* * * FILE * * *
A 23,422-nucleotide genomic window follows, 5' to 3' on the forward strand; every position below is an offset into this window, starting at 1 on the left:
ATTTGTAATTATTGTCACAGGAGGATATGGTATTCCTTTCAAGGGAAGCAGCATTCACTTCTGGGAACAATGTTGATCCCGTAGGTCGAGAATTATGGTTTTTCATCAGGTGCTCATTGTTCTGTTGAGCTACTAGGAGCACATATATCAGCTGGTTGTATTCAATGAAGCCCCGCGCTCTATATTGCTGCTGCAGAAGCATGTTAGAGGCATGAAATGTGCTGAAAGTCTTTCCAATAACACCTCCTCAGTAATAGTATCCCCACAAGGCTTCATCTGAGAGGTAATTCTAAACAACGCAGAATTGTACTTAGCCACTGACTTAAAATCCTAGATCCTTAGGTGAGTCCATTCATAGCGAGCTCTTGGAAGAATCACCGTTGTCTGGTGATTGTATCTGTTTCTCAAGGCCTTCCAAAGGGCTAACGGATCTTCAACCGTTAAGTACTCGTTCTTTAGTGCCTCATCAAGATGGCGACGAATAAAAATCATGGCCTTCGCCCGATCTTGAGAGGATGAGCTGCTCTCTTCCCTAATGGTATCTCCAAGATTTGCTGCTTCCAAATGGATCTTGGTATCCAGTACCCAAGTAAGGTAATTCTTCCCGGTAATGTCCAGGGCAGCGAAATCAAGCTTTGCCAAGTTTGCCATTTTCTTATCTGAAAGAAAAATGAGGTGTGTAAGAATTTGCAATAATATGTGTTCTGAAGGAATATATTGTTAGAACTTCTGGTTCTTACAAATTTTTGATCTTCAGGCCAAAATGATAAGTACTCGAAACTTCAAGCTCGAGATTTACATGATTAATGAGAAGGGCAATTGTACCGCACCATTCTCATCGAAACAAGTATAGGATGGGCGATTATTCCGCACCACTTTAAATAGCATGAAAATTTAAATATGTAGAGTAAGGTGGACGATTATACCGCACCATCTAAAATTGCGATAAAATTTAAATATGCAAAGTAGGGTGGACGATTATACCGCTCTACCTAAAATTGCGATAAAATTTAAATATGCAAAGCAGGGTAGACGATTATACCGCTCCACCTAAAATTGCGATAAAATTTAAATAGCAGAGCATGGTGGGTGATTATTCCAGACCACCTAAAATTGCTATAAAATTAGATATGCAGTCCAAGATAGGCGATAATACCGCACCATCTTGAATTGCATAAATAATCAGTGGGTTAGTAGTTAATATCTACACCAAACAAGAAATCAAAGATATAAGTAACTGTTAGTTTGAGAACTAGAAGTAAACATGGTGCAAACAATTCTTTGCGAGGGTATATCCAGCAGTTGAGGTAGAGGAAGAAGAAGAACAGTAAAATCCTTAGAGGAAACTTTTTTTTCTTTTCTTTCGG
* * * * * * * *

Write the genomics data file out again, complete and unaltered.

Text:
A 23,422-nucleotide genomic window follows, 5' to 3' on the forward strand; every position below is an offset into this window, starting at 1 on the left:
ATTTGTAATTATTGTCACAGGAGGATATGGTATTCCTTTCAAGGGAAGCAGCATTCACTTCTGGGAACAATGTTGATCCCGTAGGTCGAGAATTATGGTTTTTCATCAGGTGCTCATTGTTCTGTTGAGCTACTAGGAGCACATATATCAGCTGGTTGTATTCAATGAAGCCCCGCGCTCTATATTGCTGCTGCAGAAGCATGTTAGAGGCATGAAATGTGCTGAAAGTCTTTCCAATAACACCTCCTCAGTAATAGTATCCCCACAAGGCTTCATCTGAGAGGTAATTCTAAACAACGCAGAATTGTACTTAGCCACTGACTTAAAATCCTAGATCCTTAGGTGAGTCCATTCATAGCGAGCTCTTGGAAGAATCACCGTTGTCTGGTGATTGTATCTGTTTCTCAAGGCCTTCCAAAGGGCTAACGGATCTTCAACCGTTAAGTACTCGTTCTTTAGTGCCTCATCAAGATGGCGACGAATAAAAATCATGGCCTTCGCCCGATCTTGAGAGGATGAGCTGCTCTCTTCCCTAATGGTATCTCCAAGATTTGCTGCTTCCAAATGGATCTTGGTATCCAGTACCCAAGTAAGGTAATTCTTCCCGGTAATGTCCAGGGCAGCGAAATCAAGCTTTGCCAAGTTTGCCATTTTCTTATCTGAAAGAAAAATGAGGTGTGTAAGAATTTGCAATAATATGTGTTCTGAAGGAATATATTGTTAGAACTTCTGGTTCTTACAAATTTTTGATCTTCAGGCCAAAATGATAAGTACTCGAAACTTCAAGCTCGAGATTTACATGATTAATGAGAAGGGCAATTGTACCGCACCATTCTCATCGAAACAAGTATAGGATGGGCGATTATTCCGCACCACTTTAAATAGCATGAAAATTTAAATATGTAGAGTAAGGTGGACGATTATACCGCACCATCTAAAATTGCGATAAAATTTAAATATGCAAAGTAGGGTGGACGATTATACCGCTCTACCTAAAATTGCGATAAAATTTAAATATGCAAAGCAGGGTAGACGATTATACCGCTCCACCTAAAATTGCGATAAAATTTAAATAGCAGAGCATGGTGGGTGATTATTCCAGACCACCTAAAATTGCTATAAAATTAGATATGCAGTCCAAGATAGGCGATAATACCGCACCATCTTGAATTGCATAAATAATCAGTGGGTTAGTAGTTAATATCTACACCAAACAAGAAATCAAAGATATAAGTAACTGTTAGTTTGAGAACTAGAAGTAAACATGGTGCAAACAATTCTTTGCGAGGGTATATCCAGCAGTTGAGGTAGAGGAAGAAGAAGAACAGTAAAATCCTTAGAGGAAACTTTTTTTTCTTTTCTTTCGG